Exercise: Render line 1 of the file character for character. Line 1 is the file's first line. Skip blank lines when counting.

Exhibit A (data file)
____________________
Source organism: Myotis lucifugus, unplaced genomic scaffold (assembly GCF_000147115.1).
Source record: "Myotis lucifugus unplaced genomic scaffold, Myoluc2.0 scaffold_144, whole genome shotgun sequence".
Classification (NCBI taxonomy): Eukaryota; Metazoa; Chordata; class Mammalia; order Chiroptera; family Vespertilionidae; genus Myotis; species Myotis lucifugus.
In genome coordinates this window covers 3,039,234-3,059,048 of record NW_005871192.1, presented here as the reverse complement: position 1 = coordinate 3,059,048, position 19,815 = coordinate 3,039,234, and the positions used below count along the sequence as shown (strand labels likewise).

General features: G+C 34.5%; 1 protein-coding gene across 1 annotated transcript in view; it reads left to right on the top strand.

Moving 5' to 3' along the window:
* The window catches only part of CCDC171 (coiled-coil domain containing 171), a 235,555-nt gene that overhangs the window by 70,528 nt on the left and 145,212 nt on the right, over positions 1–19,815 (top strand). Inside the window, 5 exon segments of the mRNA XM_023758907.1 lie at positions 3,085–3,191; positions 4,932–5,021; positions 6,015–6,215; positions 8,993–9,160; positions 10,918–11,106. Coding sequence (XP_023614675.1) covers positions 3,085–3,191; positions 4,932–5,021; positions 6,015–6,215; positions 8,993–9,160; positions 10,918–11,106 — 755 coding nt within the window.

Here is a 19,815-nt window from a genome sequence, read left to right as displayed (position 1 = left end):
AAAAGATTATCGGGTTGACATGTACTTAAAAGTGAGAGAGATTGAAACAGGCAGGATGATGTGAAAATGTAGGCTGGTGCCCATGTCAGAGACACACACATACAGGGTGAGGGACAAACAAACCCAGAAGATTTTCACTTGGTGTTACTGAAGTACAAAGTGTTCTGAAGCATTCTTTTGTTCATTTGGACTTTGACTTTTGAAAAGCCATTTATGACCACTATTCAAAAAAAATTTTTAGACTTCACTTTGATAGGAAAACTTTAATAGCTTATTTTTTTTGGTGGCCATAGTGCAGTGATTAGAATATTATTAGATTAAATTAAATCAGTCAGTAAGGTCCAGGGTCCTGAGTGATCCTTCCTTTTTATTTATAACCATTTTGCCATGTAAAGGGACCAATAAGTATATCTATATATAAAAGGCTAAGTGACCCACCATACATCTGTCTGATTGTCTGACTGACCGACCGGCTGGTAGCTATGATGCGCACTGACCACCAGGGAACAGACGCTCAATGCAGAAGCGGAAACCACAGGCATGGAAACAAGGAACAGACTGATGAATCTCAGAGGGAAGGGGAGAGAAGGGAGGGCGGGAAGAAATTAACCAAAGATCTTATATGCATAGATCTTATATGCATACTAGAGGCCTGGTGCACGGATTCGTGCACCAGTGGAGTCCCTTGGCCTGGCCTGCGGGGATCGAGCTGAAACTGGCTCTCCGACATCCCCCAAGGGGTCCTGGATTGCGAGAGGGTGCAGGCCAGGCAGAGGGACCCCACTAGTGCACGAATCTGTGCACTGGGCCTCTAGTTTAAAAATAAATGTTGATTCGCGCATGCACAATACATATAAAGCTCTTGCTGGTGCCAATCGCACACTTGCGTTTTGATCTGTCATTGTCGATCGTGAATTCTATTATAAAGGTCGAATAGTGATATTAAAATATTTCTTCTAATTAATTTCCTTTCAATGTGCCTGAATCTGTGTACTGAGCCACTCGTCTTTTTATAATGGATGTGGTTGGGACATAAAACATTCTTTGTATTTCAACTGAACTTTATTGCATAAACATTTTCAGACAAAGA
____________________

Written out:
Source organism: Myotis lucifugus, unplaced genomic scaffold (assembly GCF_000147115.1).